Mac malware “CookieMiner” targets crypto traders, aims to bypass 2FA on exchanges and web wallets
Image: Palo Alto Networks reports a malware targeting Mac that is probably bypassing 2FA on crypto exchanges thanks to a combination of stolen user data
Palo Alto Networks’ Unit 42 reported a new malware that targets Mac users.
The malware was developed from code used for older campaigns and so it also goes for the obvious steady revenue generation through illicit mining.
Cryptojacking has solidified into good practice in the business of commercial malware, and so this particular one also taps into your laptop’s power to mining Monero. It also adds Koto, a lesser-known Japanese cryptocoin, that supports GPU mining.
What it does
Crypto mining is not dangerous, the real danger of this malware (dubbed CookieMiner) lies in its other areas of focus:
- CookieMiner will steal browser cookies, particularly looking for data related to mainstream cryptocurrency exchanges and crypto web wallets.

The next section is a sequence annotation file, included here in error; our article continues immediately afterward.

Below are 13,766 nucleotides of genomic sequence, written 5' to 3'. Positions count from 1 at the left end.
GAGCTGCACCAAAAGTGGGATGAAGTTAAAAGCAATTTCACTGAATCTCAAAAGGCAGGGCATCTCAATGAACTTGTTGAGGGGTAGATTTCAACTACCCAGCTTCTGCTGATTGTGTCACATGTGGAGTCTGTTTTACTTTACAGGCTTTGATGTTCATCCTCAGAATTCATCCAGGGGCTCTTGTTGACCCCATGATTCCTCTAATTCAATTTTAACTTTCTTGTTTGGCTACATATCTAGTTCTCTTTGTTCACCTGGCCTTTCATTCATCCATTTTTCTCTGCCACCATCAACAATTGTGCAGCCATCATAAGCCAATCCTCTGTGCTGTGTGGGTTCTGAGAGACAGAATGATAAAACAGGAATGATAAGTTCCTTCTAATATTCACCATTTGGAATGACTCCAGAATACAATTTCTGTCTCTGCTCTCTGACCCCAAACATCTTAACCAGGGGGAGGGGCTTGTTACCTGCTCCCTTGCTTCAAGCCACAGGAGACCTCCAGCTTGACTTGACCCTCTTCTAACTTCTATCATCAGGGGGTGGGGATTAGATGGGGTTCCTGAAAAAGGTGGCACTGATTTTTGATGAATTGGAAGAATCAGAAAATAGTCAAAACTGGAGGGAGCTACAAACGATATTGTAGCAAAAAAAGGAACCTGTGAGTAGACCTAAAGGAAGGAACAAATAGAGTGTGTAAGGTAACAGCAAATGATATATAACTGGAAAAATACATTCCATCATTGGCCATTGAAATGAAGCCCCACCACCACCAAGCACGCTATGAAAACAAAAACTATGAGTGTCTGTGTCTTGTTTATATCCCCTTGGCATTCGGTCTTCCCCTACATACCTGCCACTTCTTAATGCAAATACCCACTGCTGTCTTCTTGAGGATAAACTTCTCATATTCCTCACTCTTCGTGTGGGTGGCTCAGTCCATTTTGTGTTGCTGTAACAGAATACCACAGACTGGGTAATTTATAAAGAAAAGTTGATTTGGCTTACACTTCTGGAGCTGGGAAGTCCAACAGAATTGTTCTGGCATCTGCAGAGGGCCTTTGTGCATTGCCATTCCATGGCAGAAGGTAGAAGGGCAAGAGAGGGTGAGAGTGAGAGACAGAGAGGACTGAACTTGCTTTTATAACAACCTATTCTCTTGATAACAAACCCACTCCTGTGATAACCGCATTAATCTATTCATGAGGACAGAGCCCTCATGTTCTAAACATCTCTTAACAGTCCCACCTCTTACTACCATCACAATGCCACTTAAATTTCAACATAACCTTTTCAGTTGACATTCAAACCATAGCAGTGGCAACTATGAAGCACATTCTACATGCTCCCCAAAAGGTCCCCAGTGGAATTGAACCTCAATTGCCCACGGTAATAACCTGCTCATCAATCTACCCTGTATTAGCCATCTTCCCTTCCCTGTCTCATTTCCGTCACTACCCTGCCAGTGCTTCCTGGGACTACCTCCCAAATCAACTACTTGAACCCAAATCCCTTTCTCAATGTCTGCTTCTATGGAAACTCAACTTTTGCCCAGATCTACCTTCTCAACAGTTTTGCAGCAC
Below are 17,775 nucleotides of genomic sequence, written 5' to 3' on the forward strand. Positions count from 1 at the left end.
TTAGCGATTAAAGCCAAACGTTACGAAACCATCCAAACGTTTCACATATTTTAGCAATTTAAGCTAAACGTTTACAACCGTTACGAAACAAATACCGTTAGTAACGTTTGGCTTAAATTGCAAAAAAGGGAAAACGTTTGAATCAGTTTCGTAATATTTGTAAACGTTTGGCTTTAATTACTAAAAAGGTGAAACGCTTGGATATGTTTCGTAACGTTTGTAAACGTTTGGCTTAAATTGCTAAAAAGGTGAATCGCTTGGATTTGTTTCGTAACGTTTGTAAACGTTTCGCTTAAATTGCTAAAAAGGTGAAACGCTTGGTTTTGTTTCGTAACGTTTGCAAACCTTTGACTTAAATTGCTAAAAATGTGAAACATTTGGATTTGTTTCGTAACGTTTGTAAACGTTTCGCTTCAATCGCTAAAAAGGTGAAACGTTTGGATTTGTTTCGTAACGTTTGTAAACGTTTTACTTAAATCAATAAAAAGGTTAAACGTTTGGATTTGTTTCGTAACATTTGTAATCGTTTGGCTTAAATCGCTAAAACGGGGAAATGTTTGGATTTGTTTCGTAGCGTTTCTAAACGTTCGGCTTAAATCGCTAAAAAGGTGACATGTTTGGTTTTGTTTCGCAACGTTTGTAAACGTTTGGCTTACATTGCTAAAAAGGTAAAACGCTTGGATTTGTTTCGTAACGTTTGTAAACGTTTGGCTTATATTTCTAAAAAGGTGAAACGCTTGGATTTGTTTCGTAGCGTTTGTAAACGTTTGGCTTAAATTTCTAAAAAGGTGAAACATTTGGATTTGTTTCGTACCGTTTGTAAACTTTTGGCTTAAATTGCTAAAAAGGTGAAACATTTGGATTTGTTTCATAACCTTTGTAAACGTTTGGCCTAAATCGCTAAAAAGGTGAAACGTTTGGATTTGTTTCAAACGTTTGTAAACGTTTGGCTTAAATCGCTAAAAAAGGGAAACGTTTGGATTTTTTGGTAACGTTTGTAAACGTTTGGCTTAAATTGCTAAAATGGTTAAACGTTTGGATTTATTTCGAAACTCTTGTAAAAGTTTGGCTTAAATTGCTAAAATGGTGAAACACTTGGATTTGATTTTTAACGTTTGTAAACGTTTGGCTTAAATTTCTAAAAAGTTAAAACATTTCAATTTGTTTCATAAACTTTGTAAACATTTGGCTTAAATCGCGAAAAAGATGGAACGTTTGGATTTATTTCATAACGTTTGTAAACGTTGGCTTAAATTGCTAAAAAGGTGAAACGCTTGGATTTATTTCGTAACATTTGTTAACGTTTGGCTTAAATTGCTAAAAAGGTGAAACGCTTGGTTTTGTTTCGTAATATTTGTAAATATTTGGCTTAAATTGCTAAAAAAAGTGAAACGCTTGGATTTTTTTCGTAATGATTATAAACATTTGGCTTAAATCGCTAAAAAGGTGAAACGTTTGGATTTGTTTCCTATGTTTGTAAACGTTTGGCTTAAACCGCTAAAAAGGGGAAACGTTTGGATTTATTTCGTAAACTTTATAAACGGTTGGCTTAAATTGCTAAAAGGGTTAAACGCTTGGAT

- It also steals saved passwords from Chrome browser.
- If you have iTunes backups for your iPhone, it will also get your text messages.
This combination of credentials will probably allow the CookieMiner authors to get around multi-factor authentication on crypto exchanges and web wallets.
The malware comes with a script that gives the attacker remote control over your Mac and potentially can remain hidden for a good amount of time, patiently waiting until all necessary credentials are collected to exploit your exchange and wallet accounts.
The attacker could also leverage their remote access to later install a keylogger, while profiting from the crypto mining in the meantime.
How to protect your crypto
The report doesn’t mention in what kind of campaign this malware spreads.
There have been several major phishing mail blasts lately, some even very legitimate looking job offers with malicious documents in attachments.
The advice here is to be vigilant about what you click on in your e-mails. If you’re getting an attachment from someone you don’t know, try and request a Google Docs invite instead.
Similar level of attention should go to downloading new wallets and apps, perhaps for your airdrops.
It is always safer to have a triered device system for crypto, including a burner device that you use as a dumpster for every activity that is potentially dangerous.
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